The True Cost of Attrition


Call Center Attrition has long been recognized as a leading worry of call center management. But, even with the focus on attrition, many managers do not understand the true cost of attrition.

Attrition, simply defined as the total number of agents leaving the call center during a 12-month period, divided by the number of seats during the same 12 months, is a key metric in monitoring the health of your call center.

Industry data shows large call centers average 49% annual attrition, but more strikingly, call centers focused on outbound dialing average more than 60% annual attrition.With self-reported attrition rates over 60% in some cases, calculating what this actually means to your company’s bottom line is critical.

Hard Costs vs. Soft Costs

The best way to examine the costs associated with attrition is to break out the Hard and Soft Costs.

Hard Costs include:

  • Training replacement agents – calculated by multiplying the Agent’s hourly rate by the number of hours to train.
  • Trainer cost – calculated as salary or rate of pay times the number of hours to train plus the number of hours of preparation time.
  • Recruiting costs – The costs associated with recruiting new agents.  This includes the cost of advertising.  Also included are the costs associated with screening (third party screening tools, etc.).
  • Interview time – calculated as the hourly wage of the interviewer multiplied by the number of hours interviewing candidates.

Soft Costs include:

  • Opportunity Cost – calculated by multiplying the bill rate by the number of lost productivity hours due to empty seats from attrition.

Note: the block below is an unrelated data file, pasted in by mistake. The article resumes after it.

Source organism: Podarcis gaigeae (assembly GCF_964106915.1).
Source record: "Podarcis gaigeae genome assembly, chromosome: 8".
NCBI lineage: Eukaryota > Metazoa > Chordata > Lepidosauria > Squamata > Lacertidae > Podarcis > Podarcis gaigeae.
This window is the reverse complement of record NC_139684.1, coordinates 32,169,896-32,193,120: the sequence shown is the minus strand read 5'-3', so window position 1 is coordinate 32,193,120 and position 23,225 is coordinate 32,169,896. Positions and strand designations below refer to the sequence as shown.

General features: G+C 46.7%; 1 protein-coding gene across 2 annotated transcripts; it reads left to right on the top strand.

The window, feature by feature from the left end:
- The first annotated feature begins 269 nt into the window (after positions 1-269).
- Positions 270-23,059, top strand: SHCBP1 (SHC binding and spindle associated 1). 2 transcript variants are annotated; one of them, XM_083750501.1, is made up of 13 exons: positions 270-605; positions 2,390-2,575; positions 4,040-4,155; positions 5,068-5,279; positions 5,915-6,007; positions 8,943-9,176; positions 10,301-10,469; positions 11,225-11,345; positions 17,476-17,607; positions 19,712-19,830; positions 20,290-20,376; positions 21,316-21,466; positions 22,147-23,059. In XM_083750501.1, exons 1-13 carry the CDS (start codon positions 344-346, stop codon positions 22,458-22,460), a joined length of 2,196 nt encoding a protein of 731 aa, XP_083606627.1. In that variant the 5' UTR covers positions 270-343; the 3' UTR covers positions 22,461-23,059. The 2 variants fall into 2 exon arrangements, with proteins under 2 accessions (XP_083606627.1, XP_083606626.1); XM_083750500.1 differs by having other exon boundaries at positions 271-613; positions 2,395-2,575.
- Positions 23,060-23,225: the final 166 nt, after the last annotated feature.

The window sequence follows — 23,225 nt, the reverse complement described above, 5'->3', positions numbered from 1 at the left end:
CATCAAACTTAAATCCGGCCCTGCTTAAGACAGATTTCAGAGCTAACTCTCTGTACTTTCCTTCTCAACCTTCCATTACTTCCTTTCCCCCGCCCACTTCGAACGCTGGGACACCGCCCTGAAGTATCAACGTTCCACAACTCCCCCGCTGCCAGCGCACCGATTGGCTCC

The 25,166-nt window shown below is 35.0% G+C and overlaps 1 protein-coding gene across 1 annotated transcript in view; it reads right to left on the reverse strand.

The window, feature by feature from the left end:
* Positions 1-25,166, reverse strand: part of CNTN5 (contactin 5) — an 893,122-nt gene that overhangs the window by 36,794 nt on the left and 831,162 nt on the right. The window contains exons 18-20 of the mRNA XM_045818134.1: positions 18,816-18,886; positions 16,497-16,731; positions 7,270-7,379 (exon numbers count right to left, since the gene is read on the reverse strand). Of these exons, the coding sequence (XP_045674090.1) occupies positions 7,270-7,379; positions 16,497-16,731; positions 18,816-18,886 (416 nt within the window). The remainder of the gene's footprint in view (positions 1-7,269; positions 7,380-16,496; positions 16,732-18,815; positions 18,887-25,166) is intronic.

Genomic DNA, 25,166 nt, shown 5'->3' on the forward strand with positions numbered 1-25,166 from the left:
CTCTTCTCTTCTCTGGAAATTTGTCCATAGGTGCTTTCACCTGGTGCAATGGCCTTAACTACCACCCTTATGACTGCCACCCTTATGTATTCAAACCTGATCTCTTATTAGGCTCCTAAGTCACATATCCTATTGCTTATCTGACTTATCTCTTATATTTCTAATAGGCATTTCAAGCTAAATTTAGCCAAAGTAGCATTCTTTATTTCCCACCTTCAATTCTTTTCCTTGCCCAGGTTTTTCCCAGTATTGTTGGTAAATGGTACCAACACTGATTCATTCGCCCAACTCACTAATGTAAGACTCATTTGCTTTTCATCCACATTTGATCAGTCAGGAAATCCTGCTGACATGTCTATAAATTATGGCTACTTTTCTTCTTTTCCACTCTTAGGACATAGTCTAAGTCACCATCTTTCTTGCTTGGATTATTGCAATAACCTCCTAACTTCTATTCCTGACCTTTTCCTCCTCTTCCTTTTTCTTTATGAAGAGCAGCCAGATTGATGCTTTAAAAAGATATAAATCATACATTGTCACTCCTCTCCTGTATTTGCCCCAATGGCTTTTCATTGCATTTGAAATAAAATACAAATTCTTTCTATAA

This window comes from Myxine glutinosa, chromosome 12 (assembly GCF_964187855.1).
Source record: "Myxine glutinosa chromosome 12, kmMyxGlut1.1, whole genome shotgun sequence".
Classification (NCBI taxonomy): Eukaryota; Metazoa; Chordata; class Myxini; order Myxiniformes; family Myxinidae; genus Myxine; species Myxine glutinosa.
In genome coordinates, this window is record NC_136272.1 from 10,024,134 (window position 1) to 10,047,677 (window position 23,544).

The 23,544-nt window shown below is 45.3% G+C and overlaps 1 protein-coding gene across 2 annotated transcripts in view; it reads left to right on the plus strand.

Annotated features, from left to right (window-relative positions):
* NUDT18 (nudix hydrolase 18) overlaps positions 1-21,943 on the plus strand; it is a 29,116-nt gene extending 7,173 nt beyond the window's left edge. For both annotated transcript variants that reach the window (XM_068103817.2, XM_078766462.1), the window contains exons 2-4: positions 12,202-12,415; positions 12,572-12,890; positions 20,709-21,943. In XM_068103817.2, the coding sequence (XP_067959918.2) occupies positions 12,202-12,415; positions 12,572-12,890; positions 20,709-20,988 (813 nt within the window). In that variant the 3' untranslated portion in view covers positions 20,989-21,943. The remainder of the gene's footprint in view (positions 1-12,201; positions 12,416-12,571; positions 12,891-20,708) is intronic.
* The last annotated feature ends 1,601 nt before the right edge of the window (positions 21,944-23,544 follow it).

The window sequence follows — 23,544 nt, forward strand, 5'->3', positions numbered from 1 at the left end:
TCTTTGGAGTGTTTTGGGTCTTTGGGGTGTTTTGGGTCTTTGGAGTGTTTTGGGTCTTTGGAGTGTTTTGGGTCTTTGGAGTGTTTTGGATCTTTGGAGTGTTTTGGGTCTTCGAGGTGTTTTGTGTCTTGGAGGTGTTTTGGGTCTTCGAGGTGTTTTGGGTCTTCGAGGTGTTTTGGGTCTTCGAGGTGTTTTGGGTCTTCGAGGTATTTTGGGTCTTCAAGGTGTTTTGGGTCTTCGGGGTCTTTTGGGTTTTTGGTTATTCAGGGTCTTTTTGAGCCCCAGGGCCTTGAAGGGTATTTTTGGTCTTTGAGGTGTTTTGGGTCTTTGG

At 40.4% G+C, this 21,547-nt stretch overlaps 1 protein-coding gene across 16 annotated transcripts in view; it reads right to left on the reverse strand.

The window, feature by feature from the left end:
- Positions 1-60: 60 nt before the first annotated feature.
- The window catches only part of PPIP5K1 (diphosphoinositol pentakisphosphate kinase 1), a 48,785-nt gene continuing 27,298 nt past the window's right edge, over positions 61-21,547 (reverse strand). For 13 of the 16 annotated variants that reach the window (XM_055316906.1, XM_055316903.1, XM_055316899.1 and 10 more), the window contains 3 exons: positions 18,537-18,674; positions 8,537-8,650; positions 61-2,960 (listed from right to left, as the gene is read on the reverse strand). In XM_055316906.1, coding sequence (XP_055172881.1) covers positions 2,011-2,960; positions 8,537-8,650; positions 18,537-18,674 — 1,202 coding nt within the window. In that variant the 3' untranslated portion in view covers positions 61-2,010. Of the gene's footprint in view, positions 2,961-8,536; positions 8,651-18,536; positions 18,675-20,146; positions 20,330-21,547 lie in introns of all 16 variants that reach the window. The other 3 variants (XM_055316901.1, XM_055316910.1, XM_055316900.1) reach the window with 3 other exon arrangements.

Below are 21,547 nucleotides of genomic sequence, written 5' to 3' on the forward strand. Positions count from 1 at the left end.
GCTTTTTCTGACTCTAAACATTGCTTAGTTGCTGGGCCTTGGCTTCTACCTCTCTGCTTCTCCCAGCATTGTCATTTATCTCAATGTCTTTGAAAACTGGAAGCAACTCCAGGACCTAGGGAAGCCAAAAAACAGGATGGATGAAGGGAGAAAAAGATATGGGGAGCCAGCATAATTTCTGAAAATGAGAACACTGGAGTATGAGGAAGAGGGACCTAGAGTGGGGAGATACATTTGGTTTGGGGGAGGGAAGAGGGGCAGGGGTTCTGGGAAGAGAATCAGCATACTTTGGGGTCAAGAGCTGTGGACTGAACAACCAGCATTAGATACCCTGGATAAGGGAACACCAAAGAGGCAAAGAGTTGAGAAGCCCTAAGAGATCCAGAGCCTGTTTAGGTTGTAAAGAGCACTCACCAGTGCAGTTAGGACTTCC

• Engagement – forces management to ask the remaining agents to do more with less! This leads to decreased moral, effort, and performance and increases in absenteeism and turnover. A spiraling cycle!
  • Performance – losing a veteran agent and replacing with a rookie agent can have a significant impact on performance.  An agent fresh out of training is simply not going to be as proficient as a veteran without actual real world experience manning the phones.
  • Service levels (such as wait time) suffer, as does customer service.

Why Does Attrition Matter?

The real incentive for improving attrition is the increase in performance combined with the decrease in associated costs. More tenured agents will perform better, be lower risk, produce better customer service, and lead to better customer loyalty.

While the hard costs associated with attrition are readily apparent, the soft costs can have the most meaningful impact on your call center. The first step in improving your company’s cost of attrition is simply understanding the true nature all of the associated costs.

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